3. Risk Management


Focus greater attention on the integration of risk management with incident management at all levels, including strategic, tactical and planning responsibilities.

This initiative incorporates a range of components that relate to our ability to safely conduct emergency operations in a high-risk environment. There is no question that firefighters are expected to work in environments that are inherently dangerous, however most risks and most of the specific dangers are well known.” The 3rd Initiative asks us to function safely in high-risk environments by implementing risk management controls wherever they can help reduce injuries and line-of-duty deaths.

Too many lives are lost in situations where the risks were not justified. The fire service understands risks, yet the same accidents, injuries and fatalities keep happening. Incidents must be managed with a constant awareness and balance between risks and desired outcomes. High risk is only acceptable when there is a real possibility of saving a life. Fire command must carefully measure and control risks to save valuable property that can be saved. It is not an acceptable risk to attempt to save lives or properties that are already lost. The fire service should remember that if something bad happens it miscalculated, and that we should never use “that’s the way it’s always been done” to ever except a line-of-duty injury or death.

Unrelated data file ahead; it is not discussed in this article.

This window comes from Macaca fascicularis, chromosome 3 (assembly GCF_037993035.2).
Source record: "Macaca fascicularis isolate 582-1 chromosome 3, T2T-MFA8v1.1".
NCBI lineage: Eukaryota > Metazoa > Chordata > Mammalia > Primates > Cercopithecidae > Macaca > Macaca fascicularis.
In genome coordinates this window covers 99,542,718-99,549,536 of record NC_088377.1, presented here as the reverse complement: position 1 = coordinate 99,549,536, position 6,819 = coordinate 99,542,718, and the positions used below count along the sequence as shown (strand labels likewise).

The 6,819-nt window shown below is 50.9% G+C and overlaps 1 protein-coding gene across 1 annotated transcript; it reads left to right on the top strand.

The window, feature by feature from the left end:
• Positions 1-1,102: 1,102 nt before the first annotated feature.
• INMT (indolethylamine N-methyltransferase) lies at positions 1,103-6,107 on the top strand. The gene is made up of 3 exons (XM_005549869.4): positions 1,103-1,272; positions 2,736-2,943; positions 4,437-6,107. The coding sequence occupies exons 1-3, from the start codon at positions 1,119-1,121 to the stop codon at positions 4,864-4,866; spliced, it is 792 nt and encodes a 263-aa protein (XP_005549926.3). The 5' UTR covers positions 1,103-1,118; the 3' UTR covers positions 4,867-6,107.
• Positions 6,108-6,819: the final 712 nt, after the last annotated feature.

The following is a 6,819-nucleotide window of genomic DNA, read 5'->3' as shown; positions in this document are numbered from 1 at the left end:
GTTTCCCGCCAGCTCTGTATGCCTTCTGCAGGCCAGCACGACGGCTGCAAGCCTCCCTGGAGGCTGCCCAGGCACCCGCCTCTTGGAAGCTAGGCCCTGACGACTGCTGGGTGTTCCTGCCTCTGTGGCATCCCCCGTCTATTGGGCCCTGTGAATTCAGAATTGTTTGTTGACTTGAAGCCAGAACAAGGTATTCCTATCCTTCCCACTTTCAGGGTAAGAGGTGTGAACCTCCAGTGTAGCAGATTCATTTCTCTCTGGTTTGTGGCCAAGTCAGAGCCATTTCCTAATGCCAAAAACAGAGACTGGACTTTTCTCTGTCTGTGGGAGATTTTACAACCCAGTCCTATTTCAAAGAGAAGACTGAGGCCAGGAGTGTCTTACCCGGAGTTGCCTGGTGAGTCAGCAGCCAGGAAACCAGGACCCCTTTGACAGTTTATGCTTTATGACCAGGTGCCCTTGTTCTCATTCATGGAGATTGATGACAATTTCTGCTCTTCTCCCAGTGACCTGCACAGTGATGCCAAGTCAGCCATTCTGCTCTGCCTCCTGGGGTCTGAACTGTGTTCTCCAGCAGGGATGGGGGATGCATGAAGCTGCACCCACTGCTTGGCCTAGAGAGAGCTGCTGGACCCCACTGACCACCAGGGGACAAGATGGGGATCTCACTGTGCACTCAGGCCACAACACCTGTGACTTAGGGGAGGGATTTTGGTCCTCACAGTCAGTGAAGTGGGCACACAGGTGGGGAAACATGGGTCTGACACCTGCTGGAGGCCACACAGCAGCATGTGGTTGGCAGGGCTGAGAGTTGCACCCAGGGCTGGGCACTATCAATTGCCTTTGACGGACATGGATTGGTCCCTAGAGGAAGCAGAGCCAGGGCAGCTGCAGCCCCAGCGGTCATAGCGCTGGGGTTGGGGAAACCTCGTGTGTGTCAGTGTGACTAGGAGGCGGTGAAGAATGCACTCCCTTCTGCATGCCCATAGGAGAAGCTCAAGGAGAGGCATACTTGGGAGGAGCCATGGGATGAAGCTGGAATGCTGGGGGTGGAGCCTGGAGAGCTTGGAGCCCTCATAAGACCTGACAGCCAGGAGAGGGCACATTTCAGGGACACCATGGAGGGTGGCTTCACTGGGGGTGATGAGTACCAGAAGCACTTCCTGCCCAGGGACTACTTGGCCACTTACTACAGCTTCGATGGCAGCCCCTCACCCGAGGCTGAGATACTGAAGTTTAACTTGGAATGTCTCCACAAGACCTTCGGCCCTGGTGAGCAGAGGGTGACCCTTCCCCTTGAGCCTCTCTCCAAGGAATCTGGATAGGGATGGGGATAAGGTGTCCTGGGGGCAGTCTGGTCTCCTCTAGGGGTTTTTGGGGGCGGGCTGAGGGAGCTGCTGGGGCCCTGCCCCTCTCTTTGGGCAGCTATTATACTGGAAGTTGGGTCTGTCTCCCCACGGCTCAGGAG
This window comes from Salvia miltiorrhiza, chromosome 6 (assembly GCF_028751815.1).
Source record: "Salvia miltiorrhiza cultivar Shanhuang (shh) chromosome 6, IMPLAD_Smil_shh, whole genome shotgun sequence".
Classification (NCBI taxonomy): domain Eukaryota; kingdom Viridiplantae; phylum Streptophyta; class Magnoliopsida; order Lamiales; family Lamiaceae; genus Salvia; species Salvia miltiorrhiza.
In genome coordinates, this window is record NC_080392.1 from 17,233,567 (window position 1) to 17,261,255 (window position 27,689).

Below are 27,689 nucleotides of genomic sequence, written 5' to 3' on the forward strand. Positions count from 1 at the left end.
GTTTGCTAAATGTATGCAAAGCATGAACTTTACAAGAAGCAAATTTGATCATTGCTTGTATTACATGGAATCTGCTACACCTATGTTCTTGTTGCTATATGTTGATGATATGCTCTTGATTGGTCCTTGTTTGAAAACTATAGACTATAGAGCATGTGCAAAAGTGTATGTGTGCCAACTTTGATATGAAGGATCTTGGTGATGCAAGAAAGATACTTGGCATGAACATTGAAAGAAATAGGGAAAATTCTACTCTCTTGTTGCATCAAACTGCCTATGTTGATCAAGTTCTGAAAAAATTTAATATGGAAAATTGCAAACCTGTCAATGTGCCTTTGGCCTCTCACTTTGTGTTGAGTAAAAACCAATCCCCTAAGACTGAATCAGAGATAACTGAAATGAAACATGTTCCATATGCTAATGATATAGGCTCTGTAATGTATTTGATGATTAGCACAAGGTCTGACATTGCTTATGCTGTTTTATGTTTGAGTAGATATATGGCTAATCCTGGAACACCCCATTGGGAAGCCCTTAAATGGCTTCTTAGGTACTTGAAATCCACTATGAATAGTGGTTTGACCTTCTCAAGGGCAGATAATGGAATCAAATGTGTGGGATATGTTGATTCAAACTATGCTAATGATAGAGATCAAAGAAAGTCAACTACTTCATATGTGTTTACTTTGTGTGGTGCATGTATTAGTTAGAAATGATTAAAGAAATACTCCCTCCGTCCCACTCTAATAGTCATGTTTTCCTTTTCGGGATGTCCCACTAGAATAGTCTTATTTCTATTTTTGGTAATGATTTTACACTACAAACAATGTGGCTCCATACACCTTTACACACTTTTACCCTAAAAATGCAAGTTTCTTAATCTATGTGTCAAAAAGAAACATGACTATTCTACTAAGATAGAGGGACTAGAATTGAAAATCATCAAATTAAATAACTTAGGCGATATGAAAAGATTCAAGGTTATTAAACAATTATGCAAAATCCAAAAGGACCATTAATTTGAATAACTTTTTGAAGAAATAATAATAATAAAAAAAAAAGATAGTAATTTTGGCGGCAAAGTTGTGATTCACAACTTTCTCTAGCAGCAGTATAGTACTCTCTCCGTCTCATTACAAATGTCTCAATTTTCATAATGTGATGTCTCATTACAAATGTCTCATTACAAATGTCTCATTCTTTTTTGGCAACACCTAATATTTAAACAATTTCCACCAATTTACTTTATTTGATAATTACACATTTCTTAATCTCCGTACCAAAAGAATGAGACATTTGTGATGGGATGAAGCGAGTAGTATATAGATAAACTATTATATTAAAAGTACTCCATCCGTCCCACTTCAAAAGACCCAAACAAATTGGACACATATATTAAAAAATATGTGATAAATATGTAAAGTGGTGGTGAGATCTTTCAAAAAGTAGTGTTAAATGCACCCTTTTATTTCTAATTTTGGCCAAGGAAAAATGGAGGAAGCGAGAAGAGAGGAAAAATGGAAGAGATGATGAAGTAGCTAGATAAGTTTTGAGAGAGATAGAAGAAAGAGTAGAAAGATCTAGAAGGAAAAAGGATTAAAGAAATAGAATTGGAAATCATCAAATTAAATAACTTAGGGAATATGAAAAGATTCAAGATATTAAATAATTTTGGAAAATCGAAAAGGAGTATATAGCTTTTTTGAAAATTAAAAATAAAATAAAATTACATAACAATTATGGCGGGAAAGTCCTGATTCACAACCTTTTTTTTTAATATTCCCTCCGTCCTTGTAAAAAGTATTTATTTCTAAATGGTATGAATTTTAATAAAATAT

Latest Initiative 3 News

  • New Report Calls for More Unified Approach to Reducing Wildland Firefighter LODDs Each year, approximately 19 wildland firefighters die in the line of duty, representing almost 20 percent of all firefighter line-of-duty deaths occurring in the U.S. annually.
  • NFFF New Goals Campaign: Wildland Firefighting From the October issue of Firehouse® Magazine By Chief Ronald J. Siarnicki Our hearts were heavy this past August when three wildland firefighters were killed battling the Twisp River Fire in Washington State, and two died battling fires in California. These tragedies shook their communities and saddened our nation. These devastating deaths and other injuries… Read more »
  • Assessing Risk Never Stops The concept of risk permeates the fire service. We talk about risk/benefit analysis. Our “golden rule”—risk a lot to save a lot, risk little to save little, risk nothing to save nothing—is ingrained into us in the academy.
  • Resolve to reduce line of duty deaths for the New Year The most important element in firefighter safety is you, the firefighter. Join the NFFF in reducing firefighter injuries and lowering the number of LODDs each year to below 50.